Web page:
Nor did Putin win the hearts and minds of the people he tried to subdue. His move to destabilize Ukraine's eastern regions led an entire generation of Ukrainians–too young to remember life in an empire governed by Moscow–to believe that Russia was their country's bitter enemy. Ukraine may not move quickly toward the E.U. or NATO, but there is now a deep determination among many Ukrainians to never again serve as Russia's junior partner. Putin may well be remembered as the Russian who lost Ukraine.
What about other former Soviet republics? The Baltic states–Lithuania, Latvia and Estonia–have long since turned to the West; NATO troops are even stationed there now, a direct result of Russia's continued antagonism. Azerbaijan and the Central Asian states are more interested in long-term ties with rising China than with rusting Russia. If there is a dominant power in central Asia today, it's strategic and hungry Beijing–to Moscow's increasing chagrin.
In his quest for influence, Putin can look to Syrian President Bashar Assad, Russia's only reliable Middle East partner, to claim victory over former U.S. President Barack Obama. Russia will now get to keep its one Mediterranean naval base. But to what end? Deeper involvement in the Middle East is not a good thing for a country with a stagnant economy that already spends too much on its military.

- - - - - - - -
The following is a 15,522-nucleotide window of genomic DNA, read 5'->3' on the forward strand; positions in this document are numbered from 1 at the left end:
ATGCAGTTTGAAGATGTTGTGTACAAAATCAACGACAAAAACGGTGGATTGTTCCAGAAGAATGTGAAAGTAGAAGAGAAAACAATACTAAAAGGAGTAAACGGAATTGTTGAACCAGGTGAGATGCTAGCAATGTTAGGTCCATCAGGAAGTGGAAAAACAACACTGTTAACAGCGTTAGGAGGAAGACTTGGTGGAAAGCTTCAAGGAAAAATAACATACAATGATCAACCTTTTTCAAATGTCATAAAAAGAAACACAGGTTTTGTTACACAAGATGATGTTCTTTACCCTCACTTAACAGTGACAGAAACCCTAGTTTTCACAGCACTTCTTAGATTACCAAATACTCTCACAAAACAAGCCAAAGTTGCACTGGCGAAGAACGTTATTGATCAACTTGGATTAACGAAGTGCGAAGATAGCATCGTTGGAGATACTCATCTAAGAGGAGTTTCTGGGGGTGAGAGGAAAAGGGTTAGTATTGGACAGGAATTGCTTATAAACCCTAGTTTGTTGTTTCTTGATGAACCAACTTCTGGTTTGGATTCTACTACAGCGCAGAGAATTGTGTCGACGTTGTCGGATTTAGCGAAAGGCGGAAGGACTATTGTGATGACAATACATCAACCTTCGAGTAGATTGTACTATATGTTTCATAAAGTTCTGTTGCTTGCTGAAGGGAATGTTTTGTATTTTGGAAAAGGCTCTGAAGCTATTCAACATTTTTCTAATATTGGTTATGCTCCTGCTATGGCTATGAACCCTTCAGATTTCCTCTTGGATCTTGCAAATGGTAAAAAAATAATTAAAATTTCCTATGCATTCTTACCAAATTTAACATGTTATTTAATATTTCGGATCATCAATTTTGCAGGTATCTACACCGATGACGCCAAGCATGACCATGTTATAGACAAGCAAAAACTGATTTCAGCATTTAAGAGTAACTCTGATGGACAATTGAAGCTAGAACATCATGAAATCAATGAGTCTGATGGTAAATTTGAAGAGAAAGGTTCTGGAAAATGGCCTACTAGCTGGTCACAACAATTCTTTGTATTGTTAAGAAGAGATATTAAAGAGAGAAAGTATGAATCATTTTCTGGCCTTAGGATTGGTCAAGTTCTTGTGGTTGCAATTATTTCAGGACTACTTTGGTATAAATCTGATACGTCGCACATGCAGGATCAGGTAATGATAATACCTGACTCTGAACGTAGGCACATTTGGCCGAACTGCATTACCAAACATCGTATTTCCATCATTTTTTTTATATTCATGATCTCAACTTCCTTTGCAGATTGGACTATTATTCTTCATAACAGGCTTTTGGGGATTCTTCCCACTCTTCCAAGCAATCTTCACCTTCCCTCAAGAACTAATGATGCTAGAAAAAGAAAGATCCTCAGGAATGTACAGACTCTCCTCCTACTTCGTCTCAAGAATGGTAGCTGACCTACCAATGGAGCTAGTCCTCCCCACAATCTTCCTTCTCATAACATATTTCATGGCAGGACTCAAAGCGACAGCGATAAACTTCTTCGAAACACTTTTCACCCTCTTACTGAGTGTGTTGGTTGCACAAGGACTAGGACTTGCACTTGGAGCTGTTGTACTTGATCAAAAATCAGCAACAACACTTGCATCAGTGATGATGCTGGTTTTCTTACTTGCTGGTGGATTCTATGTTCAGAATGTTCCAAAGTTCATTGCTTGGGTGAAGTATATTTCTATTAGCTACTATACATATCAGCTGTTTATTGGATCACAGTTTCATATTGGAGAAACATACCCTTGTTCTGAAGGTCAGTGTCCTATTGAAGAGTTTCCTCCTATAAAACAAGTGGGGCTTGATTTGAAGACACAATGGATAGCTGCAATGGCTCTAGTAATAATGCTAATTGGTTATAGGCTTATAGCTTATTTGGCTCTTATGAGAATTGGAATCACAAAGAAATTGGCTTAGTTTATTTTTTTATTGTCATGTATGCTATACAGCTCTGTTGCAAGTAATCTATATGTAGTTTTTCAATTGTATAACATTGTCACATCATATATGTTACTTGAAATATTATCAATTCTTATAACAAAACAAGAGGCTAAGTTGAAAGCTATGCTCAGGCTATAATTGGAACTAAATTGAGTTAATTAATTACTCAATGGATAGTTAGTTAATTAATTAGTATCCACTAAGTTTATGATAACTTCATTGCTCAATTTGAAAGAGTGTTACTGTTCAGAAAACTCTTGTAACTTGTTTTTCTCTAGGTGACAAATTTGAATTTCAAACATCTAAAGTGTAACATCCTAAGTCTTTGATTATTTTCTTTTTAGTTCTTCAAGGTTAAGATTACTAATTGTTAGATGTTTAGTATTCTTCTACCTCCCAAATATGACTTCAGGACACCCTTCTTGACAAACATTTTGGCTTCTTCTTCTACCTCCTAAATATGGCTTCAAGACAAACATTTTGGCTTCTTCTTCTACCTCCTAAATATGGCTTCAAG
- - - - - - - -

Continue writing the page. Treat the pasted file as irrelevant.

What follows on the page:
Putin's worst decision was the green light he gave his intelligence services to play with the 2016 U.S. presidential election. It wasn't a surprising move; manipulation and sabotage are art forms in which any former KGB lieutenant colonel will take pride. Putin wanted to bring the U.S. down a peg, and he hated Hillary Clinton. No evidence has yet emerged that Putin made Trump President, but the U.S. intelligence community and lawmakers of both parties are now focused on threats posed by Russia. Yet in spite of Trump's fascinating refusal to criticize Putin, Russia's President has gained nothing of value from the U.S. President. Only Putin's failure to understand the checks and balances at the heart of the U.S. political system explains his apparent belief that Trump could override all objections to his would-be Russia reset. Sanctions aren't going away. Now that Russia's secret services stand accused of brazenly poisoning Sergei Skripal, a former double agent exiled in the U.K., more may be coming.